Samsung’s One UI 4 is here — how does it stack up?
Compared to similar options, One UI 4 falls behind in some areas, mostly in simplicity and readability, but remains a strong competitor.
Samsung’s latest mobile operating system (OS) is here. One UI 4 launched on November 15 for the Galaxy S21 series and will soon come to the Galaxy Z, S, A, and Note series. So, how does One UI 4 stack up against its past version and similar systems? Here’s a closer look.
Main Features of One UI 4
One of the biggest features of the new OS is its expanded customization options. You can pick between multiple themes and color palettes to change how everything looks, from the home screen to app icons. You can also change how widgets look and have more emojis, GIFs, and stickers available from your keyboard.
The next big category that One UI 4 improves is privacy. A new privacy dashboard makes it easier to understand which apps are using what information and change those settings all from one place. One UI 4 will also notify you when an app is trying to access your camera or mic, and you can view permissions history for seven days, not just 24 hours.
One UI 4 brings plenty of quality-of-life improvements as well. The camera shows zoom levels as numbers now, a feature called RAM Plus can reserve RAM to improve performance, and the multi-window function is smoother. Overall, the interface is more streamlined, letting you access and change things more easily.
One UI 4 vs. Android 12
One UI 4 is based on Android 12, which launched on October 19 on Google phones before rolling out to other Android devices. So how do the two compare?
Many of the features between the two systems are the same, but Android 12’s customization goes further. One UI 4’s themes don’t apply to third-party apps, and there are fewer palette options. However, Samsung offers more widget options and bolder colors.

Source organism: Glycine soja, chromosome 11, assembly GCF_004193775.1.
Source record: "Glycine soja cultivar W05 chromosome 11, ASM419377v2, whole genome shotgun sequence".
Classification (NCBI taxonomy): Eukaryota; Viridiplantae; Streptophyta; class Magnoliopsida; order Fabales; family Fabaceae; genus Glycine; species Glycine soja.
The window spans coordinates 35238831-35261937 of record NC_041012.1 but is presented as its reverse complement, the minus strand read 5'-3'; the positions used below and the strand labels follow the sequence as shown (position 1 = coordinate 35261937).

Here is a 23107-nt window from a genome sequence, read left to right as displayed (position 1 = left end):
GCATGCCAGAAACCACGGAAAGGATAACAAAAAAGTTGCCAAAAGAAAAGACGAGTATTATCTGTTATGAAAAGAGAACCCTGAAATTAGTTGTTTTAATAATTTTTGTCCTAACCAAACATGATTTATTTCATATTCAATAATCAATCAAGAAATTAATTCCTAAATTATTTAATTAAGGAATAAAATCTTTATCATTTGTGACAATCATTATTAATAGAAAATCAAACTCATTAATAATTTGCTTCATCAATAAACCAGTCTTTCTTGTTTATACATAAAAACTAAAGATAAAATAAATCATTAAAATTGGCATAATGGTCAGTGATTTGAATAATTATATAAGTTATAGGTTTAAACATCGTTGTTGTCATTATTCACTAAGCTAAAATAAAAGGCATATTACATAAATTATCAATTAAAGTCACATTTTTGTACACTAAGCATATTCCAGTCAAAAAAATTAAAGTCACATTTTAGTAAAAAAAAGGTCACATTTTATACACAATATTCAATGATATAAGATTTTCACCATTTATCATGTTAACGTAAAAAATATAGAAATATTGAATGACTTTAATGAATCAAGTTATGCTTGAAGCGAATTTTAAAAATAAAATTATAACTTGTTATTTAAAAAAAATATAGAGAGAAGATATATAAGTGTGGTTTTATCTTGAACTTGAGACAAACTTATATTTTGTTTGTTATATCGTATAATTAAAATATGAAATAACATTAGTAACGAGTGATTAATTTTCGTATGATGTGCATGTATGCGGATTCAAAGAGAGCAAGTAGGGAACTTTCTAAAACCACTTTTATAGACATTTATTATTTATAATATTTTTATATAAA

Android 12’s font may be easier for some users to read, and it’s generally less cluttered. Still, One UI 4’s customization options can make up for that. Generally speaking, Android 12 is also faster, though it can have issues with the 120 Hz refresh rate that One UI 4 may not.
One UI 4 vs. iOS 15
Some users have pointed out that One UI 4 includes several iPhone-like features. With that in mind, here’s a look at how it compares to the latest iOS version.
One UI 4’s widgets, emoji, and camera features make it feel more like an iPhone. The new privacy controls also let Samsung phones catch up to Apple in terms of security, which Samsung has struggled with multiple times in the past.
Considering brand rep and customer retention are two of the first things to go after a security breach, and Samsung just recently got itself into hot water with security flaws found in its mobile apps, it’s no wonder security was made such a priority this time around.
While One UI 4 may look and function a lot like iOS 15, it exceeds it in terms of customization. Samsung offers far more options and control for changing layouts and settings to your liking than Apple’s latest OS.
The Final Verdict
Overall, One UI 4 is a solid improvement over the past iteration. It gives some needed security upgrades and more customization options and offers a faster, smoother user experience than previous versions.
Compared to similar options, One UI 4 falls behind in some areas, mostly in simplicity and readability, but remains a strong competitor. If you’re on the fence about embracing the new Samsung OS, fear not. One UI 4 is a welcome and exciting next step in mobile operating systems.
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